Saturday, 12 December 2015

old memories and new candles

The other evening, I spent a peaceful couple of hours making candles. I like frittering away time making non-essential loveliness. As I was pouring the molten wax into decorative glasses, a memory resurfaced.



When I was a child, every year during Advent, there was a workshop to make dipped tapered candles at the village primary school, organised by the local women's club. Do women's clubs still exist? It seems oddly quaint. In my memory, these women are all old but I am fairly certain if I were to go today, they would be my age or thereabouts.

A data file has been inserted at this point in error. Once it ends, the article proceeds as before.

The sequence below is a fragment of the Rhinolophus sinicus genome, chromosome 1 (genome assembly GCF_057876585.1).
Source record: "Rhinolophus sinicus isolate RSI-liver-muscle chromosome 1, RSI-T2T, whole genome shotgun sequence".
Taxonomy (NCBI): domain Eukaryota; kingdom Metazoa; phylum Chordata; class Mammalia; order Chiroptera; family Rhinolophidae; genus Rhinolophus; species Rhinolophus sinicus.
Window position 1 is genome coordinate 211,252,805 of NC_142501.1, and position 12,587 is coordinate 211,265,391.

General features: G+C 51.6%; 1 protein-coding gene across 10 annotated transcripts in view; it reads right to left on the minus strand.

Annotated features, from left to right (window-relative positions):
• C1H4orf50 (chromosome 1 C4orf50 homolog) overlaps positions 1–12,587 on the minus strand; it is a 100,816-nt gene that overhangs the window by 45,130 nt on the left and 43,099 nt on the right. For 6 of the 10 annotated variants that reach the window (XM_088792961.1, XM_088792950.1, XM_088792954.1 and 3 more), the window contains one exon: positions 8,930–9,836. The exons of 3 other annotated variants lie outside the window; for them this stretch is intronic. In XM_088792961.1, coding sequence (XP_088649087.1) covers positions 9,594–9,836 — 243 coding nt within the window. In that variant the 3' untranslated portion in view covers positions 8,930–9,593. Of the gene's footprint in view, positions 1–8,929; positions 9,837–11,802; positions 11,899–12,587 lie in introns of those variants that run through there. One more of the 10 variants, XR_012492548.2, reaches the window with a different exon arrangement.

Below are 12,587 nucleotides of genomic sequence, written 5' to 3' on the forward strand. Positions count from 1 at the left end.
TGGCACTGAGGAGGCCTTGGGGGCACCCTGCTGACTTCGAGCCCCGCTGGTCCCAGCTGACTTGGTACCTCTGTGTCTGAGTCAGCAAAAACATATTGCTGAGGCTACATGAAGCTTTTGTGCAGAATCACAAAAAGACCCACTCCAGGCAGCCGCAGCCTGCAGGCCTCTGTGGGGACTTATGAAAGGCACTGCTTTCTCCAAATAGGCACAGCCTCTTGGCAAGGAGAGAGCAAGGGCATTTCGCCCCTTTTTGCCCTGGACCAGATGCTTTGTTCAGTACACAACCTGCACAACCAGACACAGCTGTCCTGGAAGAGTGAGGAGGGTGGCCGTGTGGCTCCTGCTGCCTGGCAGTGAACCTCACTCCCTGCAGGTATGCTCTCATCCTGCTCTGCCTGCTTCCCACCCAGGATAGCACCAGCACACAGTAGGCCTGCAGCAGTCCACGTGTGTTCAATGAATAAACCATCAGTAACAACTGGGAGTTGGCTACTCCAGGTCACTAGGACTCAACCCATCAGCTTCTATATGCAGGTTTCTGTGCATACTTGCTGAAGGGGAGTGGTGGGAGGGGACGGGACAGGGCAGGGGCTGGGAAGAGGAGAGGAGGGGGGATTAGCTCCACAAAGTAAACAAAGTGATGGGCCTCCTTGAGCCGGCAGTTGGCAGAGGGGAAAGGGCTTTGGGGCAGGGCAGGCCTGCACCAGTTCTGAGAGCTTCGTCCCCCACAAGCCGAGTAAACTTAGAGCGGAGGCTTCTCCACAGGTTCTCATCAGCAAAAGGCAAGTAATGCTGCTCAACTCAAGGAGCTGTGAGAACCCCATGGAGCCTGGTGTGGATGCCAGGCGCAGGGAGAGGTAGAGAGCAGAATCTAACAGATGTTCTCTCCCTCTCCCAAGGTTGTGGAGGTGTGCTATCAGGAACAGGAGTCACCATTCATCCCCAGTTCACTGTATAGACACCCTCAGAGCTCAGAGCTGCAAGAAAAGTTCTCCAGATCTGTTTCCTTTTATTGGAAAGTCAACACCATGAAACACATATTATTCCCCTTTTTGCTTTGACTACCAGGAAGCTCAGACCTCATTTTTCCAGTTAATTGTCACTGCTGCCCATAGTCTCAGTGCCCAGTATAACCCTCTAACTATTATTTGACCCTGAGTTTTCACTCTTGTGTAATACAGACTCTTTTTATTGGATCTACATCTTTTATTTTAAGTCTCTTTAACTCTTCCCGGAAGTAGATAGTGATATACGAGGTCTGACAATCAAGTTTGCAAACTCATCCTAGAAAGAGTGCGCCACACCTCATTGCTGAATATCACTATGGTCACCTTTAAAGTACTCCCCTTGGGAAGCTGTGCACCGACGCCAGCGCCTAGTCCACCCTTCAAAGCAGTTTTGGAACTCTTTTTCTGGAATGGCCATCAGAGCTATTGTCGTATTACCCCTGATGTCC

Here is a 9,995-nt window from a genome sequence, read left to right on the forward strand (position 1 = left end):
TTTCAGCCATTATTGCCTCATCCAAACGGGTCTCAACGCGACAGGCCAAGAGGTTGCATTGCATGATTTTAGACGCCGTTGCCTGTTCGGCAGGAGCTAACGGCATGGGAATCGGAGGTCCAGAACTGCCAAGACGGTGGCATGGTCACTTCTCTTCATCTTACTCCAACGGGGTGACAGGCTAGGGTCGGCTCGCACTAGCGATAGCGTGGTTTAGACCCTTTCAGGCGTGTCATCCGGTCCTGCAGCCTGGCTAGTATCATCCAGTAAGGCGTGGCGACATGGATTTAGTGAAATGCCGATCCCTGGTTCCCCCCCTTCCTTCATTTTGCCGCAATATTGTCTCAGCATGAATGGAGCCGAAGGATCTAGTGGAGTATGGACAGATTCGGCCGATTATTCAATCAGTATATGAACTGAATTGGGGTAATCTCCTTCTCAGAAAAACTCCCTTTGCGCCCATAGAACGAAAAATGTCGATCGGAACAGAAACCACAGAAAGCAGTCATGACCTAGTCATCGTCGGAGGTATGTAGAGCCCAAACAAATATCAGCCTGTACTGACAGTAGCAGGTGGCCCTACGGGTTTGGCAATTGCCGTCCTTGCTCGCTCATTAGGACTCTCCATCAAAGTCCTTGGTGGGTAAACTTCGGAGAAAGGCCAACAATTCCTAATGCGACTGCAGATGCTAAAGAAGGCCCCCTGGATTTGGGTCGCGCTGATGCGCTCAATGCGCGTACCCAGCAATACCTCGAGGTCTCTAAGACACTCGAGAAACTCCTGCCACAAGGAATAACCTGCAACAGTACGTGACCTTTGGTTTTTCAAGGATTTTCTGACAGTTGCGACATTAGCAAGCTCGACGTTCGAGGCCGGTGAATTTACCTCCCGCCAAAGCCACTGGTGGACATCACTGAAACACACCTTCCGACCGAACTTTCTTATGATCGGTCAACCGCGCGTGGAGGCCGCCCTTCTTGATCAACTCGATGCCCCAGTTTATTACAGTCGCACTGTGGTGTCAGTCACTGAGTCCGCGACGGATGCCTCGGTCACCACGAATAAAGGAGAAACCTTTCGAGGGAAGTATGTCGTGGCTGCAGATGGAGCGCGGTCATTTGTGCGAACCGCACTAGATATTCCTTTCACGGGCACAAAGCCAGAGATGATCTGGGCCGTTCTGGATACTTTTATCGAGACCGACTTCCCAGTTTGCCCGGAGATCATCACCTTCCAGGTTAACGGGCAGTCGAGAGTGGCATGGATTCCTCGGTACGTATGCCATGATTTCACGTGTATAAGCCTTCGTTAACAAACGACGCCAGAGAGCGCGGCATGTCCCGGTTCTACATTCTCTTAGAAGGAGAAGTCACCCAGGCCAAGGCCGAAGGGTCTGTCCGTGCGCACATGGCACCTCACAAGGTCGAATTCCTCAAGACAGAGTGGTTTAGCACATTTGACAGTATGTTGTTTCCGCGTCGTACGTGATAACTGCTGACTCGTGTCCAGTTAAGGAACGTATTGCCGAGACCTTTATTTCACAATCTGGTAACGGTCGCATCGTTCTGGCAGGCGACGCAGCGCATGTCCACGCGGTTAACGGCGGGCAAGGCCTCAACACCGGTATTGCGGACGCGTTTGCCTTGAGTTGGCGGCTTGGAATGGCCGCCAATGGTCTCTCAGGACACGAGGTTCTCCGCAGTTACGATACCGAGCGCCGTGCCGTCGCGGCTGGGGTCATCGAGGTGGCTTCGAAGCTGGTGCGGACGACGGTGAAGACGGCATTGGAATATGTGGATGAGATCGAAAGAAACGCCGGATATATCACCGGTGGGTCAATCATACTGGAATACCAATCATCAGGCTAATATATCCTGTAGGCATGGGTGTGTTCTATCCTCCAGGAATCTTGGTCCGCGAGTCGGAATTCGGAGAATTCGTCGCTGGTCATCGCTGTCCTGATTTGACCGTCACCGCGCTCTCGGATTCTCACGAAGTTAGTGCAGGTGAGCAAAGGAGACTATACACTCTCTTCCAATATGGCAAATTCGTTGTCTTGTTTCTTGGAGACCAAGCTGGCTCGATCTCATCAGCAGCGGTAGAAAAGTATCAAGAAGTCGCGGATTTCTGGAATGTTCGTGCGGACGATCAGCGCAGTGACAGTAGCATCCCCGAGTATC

It was an exiting event and I remember it fondly. I remember queueing for a length of wick, telling the ladies how long and how thick I wanted my candle to be. They would make a loop in my wick to secure it to my index finger. There were big deep vats full of liquid hot wax arranged in a circle. The colours were bright, primary colours mostly. It was a difficult decision, that first colour! The first few dips were always the trickiest because the wick would twist and turn. Once there was some weight on the wick, dipping got easier. There was a routine to the dipping: hot wax followed by cold water. The cold water was important, it helped the wax stay on the wick. A gentle dab with a soft cloth to remove water droplets followed. It was an exercise in patience for the wax had to be cool enough before the next dip into hot wax, otherwise the whole lot would slip of the wick and drop into the wax vats.